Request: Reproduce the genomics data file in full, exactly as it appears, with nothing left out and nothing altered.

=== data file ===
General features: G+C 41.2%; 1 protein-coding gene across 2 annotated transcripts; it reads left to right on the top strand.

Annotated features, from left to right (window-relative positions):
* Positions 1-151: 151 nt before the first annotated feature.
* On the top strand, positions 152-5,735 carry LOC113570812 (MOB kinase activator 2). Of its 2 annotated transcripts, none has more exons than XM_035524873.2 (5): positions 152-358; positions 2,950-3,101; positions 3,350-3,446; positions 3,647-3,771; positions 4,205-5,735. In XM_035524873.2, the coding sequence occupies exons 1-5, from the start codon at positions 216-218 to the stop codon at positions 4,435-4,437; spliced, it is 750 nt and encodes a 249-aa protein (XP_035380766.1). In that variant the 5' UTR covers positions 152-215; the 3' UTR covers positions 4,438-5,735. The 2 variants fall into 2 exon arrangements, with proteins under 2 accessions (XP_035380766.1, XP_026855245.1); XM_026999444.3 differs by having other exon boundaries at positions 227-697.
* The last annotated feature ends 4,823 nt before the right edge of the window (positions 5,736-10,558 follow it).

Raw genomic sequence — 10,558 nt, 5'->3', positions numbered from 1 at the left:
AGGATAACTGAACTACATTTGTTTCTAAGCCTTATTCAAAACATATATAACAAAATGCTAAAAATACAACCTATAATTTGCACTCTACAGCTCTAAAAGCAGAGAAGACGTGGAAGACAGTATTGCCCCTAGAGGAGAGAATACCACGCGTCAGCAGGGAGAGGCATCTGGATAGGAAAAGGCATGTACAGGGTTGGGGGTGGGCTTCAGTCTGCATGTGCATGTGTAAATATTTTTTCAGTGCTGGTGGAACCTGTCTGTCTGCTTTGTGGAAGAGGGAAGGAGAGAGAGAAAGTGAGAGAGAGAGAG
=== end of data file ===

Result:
General features: G+C 41.2%; 1 protein-coding gene across 2 annotated transcripts; it reads left to right on the top strand.

Annotated features, from left to right (window-relative positions):
* Positions 1-151: 151 nt before the first annotated feature.
* On the top strand, positions 152-5,735 carry LOC113570812 (MOB kinase activator 2). Of its 2 annotated transcripts, none has more exons than XM_035524873.2 (5): positions 152-358; positions 2,950-3,101; positions 3,350-3,446; positions 3,647-3,771; positions 4,205-5,735. In XM_035524873.2, the coding sequence occupies exons 1-5, from the start codon at positions 216-218 to the stop codon at positions 4,435-4,437; spliced, it is 750 nt and encodes a 249-aa protein (XP_035380766.1). In that variant the 5' UTR covers positions 152-215; the 3' UTR covers positions 4,438-5,735. The 2 variants fall into 2 exon arrangements, with proteins under 2 accessions (XP_035380766.1, XP_026855245.1); XM_026999444.3 differs by having other exon boundaries at positions 227-697.
* The last annotated feature ends 4,823 nt before the right edge of the window (positions 5,736-10,558 follow it).

Raw genomic sequence — 10,558 nt, 5'->3', positions numbered from 1 at the left:
AGGATAACTGAACTACATTTGTTTCTAAGCCTTATTCAAAACATATATAACAAAATGCTAAAAATACAACCTATAATTTGCACTCTACAGCTCTAAAAGCAGAGAAGACGTGGAAGACAGTATTGCCCCTAGAGGAGAGAATACCACGCGTCAGCAGGGAGAGGCATCTGGATAGGAAAAGGCATGTACAGGGTTGGGGGTGGGCTTCAGTCTGCATGTGCATGTGTAAATATTTTTTCAGTGCTGGTGGAACCTGTCTGTCTGCTTTGTGGAAGAGGGAAGGAGAGAGAGAAAGTGAGAGAGAGAGAG